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AMC commander reinforces need for new tanker

  • Published
  • By Staff Sgt. Monique Randolph
  • Secretary of the Air Force Public Affairs
While many are focused on the formal protest of the recent KC-45A contract award, the needs of the warfighter -- and the nation -- remain unchanged. The Air Force's nearly 50-year-old KC-135 Stratotanker must be replaced with a newer, more capable aircraft as soon as possible.

"This is a matter of national security and we can't lose sight of that as a nation. It's critically urgent that we get on with bringing a new tanker into our fleet; our global range and global reach rely on the tanker," said Gen. Arthur J. Lichte, the commander of Air Mobility Command. "Tankers give us the ability to go anywhere on the face of the planet and strike our enemies, or deliver cargo or humanitarian aid."

The tanker procurement, if it goes as planned, is still a 30-year process, which means Airmen could still be flying the KC-135 into the year 2040, the general said. Considering most airlines retired the commercial version of the KC-135 -- the Boeing 707 -- years ago, "It's unconscionable for us to ask our Airmen to fly in, and attempt to maintain, aircraft that are 80 years old," he said.

The aging aircraft puts a significant strain on maintenance and aircrews who keep them in the air, said General Lichte.

"The only reason the KC-135s are doing so well now is because of the total force Airmen at our bases keeping them flying," he said. "For every sortie we fly, aircrews and maintenance remain flexible and consider a myriad of options if the primary aircraft can't fly. Those Airmen make sure when that thirsty fighter is in the sky over Iraq or Afghanistan, or that C-17 Globemaster III or C-130 Hercules needs to provide food or relief to a country in need, they are able to accomplish their missions. They make sure those airlifters, rushing home with a wounded Soldier, Sailor, Airman or Marine, can get them to the loving arms of their families and a U.S. hospital for the critical care they need.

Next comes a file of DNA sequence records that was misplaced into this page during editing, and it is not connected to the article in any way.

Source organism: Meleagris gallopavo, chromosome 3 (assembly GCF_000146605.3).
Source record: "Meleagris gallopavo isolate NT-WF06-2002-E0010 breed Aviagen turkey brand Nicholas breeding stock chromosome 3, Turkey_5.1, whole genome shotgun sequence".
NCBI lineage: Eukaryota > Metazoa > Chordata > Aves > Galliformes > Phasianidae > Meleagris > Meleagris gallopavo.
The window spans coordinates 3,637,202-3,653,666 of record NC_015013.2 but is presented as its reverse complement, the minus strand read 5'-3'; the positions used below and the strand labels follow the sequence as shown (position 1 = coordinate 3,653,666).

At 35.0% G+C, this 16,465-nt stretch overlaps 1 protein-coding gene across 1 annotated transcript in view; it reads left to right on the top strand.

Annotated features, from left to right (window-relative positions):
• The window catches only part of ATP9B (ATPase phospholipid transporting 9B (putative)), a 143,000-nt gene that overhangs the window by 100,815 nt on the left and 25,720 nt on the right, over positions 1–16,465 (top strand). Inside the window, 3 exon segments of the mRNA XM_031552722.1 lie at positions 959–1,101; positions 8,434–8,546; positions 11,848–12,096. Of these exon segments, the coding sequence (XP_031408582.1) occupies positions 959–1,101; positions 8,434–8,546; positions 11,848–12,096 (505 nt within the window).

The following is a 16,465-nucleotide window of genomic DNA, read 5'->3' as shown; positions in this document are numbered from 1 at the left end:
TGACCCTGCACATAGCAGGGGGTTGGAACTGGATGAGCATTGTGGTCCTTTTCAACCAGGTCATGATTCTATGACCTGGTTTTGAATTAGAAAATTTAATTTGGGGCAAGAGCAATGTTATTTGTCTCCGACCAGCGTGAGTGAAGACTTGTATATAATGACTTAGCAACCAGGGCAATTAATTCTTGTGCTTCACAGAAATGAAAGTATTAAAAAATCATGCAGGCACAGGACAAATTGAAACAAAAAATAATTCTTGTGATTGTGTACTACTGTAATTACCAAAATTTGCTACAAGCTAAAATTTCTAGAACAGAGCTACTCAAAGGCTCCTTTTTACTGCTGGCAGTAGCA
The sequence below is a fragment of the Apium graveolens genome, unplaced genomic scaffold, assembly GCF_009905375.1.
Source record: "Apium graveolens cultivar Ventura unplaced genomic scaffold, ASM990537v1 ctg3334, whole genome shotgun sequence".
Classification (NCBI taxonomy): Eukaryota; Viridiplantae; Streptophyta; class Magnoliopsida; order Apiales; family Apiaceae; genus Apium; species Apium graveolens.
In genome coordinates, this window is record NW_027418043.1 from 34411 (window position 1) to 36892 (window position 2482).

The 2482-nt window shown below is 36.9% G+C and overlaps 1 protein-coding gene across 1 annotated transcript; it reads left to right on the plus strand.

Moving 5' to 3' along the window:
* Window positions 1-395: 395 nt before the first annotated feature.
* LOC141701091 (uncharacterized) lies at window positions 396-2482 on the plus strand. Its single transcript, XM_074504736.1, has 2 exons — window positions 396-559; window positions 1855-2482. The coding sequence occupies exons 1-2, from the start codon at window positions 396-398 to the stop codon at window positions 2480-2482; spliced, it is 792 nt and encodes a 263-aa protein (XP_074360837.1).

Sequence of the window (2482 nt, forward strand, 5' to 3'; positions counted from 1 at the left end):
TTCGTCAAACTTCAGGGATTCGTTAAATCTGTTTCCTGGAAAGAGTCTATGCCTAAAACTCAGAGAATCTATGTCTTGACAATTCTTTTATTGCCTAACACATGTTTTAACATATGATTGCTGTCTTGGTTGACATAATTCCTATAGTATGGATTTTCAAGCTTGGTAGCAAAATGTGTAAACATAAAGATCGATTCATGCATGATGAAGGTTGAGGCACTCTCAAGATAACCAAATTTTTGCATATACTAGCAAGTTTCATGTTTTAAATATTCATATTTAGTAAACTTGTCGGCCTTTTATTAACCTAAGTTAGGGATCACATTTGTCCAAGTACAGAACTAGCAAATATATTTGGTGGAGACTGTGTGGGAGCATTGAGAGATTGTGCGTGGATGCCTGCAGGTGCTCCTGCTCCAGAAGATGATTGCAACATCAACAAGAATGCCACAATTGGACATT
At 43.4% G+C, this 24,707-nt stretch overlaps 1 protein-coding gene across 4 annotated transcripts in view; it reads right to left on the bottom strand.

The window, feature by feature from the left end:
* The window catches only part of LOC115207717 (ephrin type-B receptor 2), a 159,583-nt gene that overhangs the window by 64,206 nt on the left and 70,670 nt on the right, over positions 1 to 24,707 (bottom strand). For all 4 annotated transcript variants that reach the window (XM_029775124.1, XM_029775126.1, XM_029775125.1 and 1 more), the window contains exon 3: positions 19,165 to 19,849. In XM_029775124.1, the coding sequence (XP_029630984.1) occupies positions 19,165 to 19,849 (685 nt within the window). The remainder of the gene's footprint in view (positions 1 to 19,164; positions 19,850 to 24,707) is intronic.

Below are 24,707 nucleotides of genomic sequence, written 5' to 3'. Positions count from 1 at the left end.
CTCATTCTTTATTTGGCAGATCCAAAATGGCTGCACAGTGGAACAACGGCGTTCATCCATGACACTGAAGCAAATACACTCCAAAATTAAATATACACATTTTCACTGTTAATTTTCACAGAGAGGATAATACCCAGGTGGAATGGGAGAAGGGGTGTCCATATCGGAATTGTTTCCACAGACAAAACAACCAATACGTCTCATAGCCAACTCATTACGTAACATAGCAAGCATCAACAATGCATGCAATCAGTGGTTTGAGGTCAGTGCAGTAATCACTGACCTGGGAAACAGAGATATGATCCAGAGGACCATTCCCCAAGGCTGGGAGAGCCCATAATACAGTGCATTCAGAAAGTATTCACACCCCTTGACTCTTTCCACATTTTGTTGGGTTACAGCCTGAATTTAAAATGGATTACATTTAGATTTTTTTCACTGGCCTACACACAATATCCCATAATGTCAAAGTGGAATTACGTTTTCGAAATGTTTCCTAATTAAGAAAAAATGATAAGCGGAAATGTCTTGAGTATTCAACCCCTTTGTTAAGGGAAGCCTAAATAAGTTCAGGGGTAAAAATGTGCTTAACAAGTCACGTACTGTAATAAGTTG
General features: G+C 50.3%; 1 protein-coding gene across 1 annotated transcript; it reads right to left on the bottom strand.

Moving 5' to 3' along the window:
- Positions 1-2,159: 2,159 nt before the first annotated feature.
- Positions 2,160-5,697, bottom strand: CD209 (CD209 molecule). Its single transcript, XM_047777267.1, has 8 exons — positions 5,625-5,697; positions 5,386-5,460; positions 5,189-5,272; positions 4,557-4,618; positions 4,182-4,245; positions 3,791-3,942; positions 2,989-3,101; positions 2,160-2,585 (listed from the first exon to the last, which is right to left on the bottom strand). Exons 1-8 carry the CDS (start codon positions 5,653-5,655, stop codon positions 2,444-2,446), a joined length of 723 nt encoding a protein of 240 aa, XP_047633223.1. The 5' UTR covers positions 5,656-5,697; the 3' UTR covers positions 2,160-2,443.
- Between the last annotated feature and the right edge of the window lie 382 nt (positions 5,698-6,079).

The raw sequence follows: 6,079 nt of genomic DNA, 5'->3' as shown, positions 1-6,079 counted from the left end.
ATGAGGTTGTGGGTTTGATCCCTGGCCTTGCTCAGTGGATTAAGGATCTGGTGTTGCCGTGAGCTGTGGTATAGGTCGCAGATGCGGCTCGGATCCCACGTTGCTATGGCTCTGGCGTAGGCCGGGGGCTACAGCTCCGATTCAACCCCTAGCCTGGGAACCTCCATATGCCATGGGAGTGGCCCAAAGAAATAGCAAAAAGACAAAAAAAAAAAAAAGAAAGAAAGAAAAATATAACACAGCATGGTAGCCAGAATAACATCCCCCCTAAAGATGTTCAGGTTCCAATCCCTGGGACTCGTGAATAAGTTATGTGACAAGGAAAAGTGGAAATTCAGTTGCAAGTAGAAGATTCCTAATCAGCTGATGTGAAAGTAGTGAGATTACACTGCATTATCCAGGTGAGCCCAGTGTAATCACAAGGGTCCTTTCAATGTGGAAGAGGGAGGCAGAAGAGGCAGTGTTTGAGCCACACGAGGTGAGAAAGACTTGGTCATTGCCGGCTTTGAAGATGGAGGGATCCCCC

"The reason those tankers are airborne is because when they are deployed, our Airmen work six days a week, 12 to 14 hours a day to make sure they can launch them every day," he said.

Another issue facing tanker maintenance crews is the availability of parts for such an old aircraft.

"Just like an old car, you start it up and hope it'll make it. When it breaks down, you hope you can find the spare parts you need to fix it," General Lichte said. "That's the problem our maintainers face. Sometimes we have to go and manufacture new parts because there are no more left on the shelves.

"We've come a long way since the 1950s and '60s when these aircraft were sleek and new. Improved technologies and capabilities are available and we need to fold them into our tanker fleet," the general added.

Some key attributes of the new tanker will include the ability to refuel with both boom and drogue systems, and the ability to receive fuel as well as deliver it. Currently, for most KC-135s to conduct drogue refueling operations, a boom drogue adapter must be attached to the boom before takeoff. This prevents the tanker from refueling receptacle-equipped aircraft in the same sortie.

The new tanker is also expected to carry cargo and passengers, and have open communication architecture so it can receive data from the ground quickly.

"We've also asked for the new tanker to have defensive systems so we can fly closer into harm's way, and we've asked for systems that can defend against today's threats as well as emerging threats of the future," General Lichte said. "The bottom line is, the warfighter needs a new tanker," he said. "Any delays or hesitation are simply pushing the age of the tanker farther and farther out and increasing the risk to our national security.

"My hope is that as we go through this process of fielding a new tanker, following the letter of the law, we get through it quickly. And, when we come out on the other side, we get a new, very capable tanker to our Airmen as soon as possible," General Lichte said.